States of Mind: Picasso Lithographs 1945–1960

By the end of the Second World War, Pablo Picasso had reached what he called “the moment... when the movement of my thought interests me more than the thought itself.” This new interest in “movement”—the successive permutations of an artistic statement—found its most remarkable expression in Picasso’s practice as a printmaker. Whereas oil paintings inevitably covered their tracks, concealing the process of their making under layers of opaque color, prints—especially lithographs—promised to record their own development through sequential stages, charting the movement of their maker’s thoughts from state to state. Picasso could work up a design, print it (in a first state), rework it, and print it again (in a second state), repeating the process two or ten or twenty times to chart the metamorphoses of a particular compositional idea. Drawing on the Norton Simon Museum’s holdings of over 700 Picasso prints—among the deepest collections of its kind anywhere in the world—States of Mind traces the evolution of individual compositions from the 1940s and 1950s through multiple states, subtle adjustments, and radical revisions.

On November 2, 1945, with France still under a provisional government and groceries still rationed in Paris, Picasso walked into the Mourlot Frères lithography shop in the rue de Chabrol. “He arrived as though he were going to battle,” the firm’s director, Fernand Mourlot, later recalled, and indeed the demands Picasso would place on Mourlot’s master printers were without precedent. He had produced only a few dozen lithographs in the 1910s and 1920s—all more or less conventional in their approach—but the designs he brought to Mourlot’s shop were far more daring, incorporating grattage, collage and mixed media. “How could anyone possibly print from that?” demanded Gaston Tutin, one of Mourlot’s master printers, calling the artist’s disregard for proper lithographic technique “a monstrosity.” But, cajoling along his reluctant collaborators, Picasso swiftly and decisively transformed the practice of lithography, producing 185 plates over the next three years and more than 400 by the end of the 1960s. SHOW MORE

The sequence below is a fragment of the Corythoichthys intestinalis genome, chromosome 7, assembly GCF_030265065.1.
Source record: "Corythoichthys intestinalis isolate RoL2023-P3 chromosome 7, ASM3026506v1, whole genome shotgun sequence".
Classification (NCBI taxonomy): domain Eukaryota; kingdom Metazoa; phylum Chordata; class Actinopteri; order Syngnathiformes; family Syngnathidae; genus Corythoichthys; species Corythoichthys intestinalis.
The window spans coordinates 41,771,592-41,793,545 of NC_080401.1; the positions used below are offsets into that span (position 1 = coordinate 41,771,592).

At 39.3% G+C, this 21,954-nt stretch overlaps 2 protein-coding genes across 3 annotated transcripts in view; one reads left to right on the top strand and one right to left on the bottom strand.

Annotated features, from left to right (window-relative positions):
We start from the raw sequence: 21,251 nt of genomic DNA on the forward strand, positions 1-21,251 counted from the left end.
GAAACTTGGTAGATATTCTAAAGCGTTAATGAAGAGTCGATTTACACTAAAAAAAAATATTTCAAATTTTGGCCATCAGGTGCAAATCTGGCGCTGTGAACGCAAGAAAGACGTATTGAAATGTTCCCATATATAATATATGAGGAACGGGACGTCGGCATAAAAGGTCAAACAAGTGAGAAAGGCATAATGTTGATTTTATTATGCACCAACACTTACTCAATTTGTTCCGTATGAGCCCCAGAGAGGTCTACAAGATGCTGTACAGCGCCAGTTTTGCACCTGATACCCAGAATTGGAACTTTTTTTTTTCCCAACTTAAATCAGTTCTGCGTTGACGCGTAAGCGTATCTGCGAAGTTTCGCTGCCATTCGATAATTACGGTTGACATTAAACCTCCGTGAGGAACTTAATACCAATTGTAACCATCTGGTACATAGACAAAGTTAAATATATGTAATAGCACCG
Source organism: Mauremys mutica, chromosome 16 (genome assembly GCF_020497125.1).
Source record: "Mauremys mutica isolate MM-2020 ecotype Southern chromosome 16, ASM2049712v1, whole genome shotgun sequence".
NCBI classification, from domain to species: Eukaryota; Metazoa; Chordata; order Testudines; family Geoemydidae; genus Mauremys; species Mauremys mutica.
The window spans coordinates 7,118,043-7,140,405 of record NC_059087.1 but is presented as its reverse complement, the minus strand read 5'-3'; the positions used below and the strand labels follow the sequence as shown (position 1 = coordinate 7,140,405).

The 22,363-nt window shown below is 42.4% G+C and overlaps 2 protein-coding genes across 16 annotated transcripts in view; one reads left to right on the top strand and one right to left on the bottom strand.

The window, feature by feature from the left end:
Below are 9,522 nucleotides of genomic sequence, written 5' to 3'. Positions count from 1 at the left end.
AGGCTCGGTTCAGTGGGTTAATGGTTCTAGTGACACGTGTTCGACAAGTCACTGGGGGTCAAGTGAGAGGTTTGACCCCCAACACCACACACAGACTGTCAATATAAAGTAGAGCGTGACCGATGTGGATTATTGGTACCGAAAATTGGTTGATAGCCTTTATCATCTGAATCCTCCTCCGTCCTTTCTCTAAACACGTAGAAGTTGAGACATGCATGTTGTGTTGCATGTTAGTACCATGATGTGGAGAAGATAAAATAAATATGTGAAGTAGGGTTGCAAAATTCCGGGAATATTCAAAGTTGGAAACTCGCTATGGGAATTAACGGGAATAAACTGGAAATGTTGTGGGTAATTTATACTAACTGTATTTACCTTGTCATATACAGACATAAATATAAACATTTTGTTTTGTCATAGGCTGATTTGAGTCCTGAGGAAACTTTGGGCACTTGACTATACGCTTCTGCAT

Long-Haired Young Girl, November 6, 1945
Long-Haired Young Girl, November 9, 1945,
Long-Haired Young Girl, November 24, 1945

The subjects of Picasso’s early lithographs are often ordinary: a dish of fruit, a cup of tea, a boy in a striped shirt. There are experiments with lithographic ink and doodles of assorted animals. The face of a beautiful woman, one eyebrow slightly cocked, gazing calmly back at the observer, appears again and again. The young painter Françoise Gilot, Picasso’s companion from 1946 to 1953, furnished the inspiration for many of these compositions; through two or four or ten printed states, her features metamorphose past likeness into abstraction in a process the artist also applied to various other motifs. Perhaps the most famous example is that of The Bull, which treats a subject close to the Spanish painter’s heart. From a simple brush and ink drawing to a glowering behemoth, to a schematic portrayal reminiscent of a butcher’s chart, to a playful outline, concise as a cave painting, Picasso transformed this creature over eleven states from December 5, 1945 to January 17, 1946. As for several of the artist’s most iconic lithographs of the 1940s, the exhibition will include all the editioned states of The Bull as well as a unique working proof of an unnumbered state, drawn from the extraordinary collection amassed by Norton Simon. SHOW LESS

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